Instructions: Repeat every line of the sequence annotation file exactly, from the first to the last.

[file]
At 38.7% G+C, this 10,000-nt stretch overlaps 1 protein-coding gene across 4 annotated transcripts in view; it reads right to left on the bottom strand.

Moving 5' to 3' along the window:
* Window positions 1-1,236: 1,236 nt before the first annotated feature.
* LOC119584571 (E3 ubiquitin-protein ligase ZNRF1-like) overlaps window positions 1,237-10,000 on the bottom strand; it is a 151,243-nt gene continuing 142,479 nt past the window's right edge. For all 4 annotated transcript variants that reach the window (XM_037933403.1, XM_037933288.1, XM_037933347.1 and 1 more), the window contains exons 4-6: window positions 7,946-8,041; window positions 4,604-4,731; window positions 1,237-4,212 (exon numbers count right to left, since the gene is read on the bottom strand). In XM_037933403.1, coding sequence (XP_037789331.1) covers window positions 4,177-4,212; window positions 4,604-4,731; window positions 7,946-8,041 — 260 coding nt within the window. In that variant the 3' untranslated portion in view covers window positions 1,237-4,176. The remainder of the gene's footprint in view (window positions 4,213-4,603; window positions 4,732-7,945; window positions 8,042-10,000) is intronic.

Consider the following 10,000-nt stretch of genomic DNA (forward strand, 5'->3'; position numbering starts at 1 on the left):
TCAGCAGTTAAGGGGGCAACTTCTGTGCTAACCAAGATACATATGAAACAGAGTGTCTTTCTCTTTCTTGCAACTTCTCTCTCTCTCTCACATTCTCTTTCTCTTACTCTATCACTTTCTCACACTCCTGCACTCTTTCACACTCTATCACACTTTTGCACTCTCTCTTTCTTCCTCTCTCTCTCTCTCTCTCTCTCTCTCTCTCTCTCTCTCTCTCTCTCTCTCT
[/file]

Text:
At 38.7% G+C, this 10,000-nt stretch overlaps 1 protein-coding gene across 4 annotated transcripts in view; it reads right to left on the bottom strand.

Moving 5' to 3' along the window:
* Window positions 1-1,236: 1,236 nt before the first annotated feature.
* LOC119584571 (E3 ubiquitin-protein ligase ZNRF1-like) overlaps window positions 1,237-10,000 on the bottom strand; it is a 151,243-nt gene continuing 142,479 nt past the window's right edge. For all 4 annotated transcript variants that reach the window (XM_037933403.1, XM_037933288.1, XM_037933347.1 and 1 more), the window contains exons 4-6: window positions 7,946-8,041; window positions 4,604-4,731; window positions 1,237-4,212 (exon numbers count right to left, since the gene is read on the bottom strand). In XM_037933403.1, coding sequence (XP_037789331.1) covers window positions 4,177-4,212; window positions 4,604-4,731; window positions 7,946-8,041 — 260 coding nt within the window. In that variant the 3' untranslated portion in view covers window positions 1,237-4,176. The remainder of the gene's footprint in view (window positions 4,213-4,603; window positions 4,732-7,945; window positions 8,042-10,000) is intronic.

Consider the following 10,000-nt stretch of genomic DNA (forward strand, 5'->3'; position numbering starts at 1 on the left):
TCAGCAGTTAAGGGGGCAACTTCTGTGCTAACCAAGATACATATGAAACAGAGTGTCTTTCTCTTTCTTGCAACTTCTCTCTCTCTCTCACATTCTCTTTCTCTTACTCTATCACTTTCTCACACTCCTGCACTCTTTCACACTCTATCACACTTTTGCACTCTCTCTTTCTTCCTCTCTCTCTCTCTCTCTCTCTCTCTCTCTCTCTCTCTCTCTCTCTCTCTCT